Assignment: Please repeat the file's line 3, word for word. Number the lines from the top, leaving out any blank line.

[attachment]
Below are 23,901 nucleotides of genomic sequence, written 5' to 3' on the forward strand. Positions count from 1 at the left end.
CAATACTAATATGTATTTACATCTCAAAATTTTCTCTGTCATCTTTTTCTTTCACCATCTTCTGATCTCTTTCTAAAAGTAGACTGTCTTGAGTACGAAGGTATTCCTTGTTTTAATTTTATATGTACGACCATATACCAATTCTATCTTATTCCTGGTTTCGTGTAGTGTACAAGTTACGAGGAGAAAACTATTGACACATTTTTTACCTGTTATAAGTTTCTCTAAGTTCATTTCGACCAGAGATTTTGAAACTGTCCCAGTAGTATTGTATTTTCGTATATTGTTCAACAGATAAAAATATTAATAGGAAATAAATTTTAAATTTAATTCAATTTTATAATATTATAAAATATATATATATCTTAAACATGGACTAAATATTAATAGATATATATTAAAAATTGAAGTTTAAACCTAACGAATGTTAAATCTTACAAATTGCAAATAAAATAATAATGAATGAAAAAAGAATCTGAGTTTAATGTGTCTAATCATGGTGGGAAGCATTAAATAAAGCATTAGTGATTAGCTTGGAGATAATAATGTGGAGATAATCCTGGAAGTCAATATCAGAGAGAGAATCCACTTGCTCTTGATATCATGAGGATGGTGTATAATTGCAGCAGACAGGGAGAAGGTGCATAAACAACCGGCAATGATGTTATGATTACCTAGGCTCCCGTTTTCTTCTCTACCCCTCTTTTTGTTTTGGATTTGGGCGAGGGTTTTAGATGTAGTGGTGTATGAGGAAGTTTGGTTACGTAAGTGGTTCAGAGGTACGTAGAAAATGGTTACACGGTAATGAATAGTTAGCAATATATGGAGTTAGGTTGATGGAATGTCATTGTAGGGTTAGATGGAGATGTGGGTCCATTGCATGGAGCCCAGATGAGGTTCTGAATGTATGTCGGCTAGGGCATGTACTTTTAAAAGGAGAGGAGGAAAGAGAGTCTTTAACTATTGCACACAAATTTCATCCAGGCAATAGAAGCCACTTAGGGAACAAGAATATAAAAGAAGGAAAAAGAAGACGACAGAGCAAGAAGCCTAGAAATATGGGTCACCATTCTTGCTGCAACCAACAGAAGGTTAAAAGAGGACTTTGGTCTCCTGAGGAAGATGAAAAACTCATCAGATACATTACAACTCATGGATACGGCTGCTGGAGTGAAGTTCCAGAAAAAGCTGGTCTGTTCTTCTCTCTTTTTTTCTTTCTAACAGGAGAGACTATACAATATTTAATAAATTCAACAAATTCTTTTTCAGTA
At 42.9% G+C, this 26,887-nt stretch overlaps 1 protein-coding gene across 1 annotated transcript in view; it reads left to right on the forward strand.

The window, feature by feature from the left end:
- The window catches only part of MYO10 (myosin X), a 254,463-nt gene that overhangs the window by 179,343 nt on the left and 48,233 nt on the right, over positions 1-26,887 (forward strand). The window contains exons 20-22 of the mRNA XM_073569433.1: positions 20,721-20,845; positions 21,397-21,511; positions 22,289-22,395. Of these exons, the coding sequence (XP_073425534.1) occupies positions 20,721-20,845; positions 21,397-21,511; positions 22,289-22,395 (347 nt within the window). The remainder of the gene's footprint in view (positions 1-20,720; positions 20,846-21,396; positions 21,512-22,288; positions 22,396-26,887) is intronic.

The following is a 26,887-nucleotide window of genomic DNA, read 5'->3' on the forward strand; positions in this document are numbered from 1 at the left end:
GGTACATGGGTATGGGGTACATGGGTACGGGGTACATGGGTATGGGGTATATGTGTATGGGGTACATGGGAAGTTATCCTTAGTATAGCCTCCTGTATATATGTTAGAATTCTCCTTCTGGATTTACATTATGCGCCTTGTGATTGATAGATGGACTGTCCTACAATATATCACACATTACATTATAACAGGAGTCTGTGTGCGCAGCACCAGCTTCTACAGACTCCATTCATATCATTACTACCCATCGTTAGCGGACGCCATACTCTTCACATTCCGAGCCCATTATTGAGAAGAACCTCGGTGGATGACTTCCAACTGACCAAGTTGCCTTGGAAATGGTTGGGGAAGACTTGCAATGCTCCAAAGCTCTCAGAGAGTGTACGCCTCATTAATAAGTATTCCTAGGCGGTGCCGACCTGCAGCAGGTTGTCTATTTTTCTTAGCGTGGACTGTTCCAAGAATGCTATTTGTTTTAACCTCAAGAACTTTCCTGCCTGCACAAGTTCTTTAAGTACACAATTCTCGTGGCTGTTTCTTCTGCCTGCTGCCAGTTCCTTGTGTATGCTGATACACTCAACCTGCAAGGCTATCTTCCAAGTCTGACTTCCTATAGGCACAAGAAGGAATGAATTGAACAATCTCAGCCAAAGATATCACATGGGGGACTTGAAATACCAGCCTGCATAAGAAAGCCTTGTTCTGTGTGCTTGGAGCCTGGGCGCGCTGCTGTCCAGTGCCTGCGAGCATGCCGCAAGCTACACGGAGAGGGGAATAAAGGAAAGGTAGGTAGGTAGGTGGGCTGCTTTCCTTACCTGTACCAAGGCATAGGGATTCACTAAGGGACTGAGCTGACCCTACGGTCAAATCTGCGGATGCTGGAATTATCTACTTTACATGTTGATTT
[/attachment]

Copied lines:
At 42.9% G+C, this 26,887-nt stretch overlaps 1 protein-coding gene across 1 annotated transcript in view; it reads left to right on the forward strand.